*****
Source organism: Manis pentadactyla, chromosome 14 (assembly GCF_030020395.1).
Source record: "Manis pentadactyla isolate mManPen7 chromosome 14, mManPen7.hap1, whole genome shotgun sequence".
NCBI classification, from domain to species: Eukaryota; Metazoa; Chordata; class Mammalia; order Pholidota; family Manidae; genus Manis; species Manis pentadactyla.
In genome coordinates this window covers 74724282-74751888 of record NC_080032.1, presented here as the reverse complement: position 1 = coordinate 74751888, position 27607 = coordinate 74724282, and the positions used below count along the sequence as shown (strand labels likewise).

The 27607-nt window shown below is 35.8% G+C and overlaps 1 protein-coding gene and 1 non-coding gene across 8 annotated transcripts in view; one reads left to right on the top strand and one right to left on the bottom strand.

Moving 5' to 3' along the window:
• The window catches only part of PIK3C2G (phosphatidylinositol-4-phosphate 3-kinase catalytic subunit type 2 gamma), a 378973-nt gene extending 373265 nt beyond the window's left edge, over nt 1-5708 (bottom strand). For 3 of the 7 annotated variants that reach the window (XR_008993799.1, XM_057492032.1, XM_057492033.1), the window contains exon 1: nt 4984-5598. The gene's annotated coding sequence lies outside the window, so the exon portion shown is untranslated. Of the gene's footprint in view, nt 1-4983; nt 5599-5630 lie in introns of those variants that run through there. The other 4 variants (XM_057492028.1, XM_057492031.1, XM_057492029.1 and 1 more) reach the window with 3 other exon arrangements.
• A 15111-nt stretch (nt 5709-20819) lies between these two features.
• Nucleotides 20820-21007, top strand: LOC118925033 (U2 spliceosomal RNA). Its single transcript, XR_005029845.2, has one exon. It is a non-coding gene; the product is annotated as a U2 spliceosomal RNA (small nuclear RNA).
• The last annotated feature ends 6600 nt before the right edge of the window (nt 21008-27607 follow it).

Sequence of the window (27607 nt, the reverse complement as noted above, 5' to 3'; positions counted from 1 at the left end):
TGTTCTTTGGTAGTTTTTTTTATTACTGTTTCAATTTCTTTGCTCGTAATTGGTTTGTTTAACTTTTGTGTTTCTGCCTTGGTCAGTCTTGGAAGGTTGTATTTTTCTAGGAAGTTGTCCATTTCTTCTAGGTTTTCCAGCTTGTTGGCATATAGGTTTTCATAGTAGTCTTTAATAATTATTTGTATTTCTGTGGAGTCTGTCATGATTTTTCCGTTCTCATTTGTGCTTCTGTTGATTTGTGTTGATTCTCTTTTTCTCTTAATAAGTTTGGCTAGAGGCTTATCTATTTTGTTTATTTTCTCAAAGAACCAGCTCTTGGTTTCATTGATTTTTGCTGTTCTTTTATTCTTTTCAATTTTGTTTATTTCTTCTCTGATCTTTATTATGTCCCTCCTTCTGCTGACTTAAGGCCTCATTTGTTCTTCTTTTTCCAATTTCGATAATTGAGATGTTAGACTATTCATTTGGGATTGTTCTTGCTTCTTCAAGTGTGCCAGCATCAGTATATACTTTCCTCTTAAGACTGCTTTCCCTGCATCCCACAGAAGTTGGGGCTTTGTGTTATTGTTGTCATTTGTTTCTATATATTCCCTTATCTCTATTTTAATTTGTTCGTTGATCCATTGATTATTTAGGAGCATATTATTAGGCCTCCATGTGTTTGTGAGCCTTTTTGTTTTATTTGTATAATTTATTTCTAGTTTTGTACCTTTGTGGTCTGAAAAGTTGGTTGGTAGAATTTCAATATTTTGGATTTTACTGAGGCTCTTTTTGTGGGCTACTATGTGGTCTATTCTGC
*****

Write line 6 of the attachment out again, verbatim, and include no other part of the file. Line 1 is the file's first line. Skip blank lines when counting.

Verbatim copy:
Moving 5' to 3' along the window: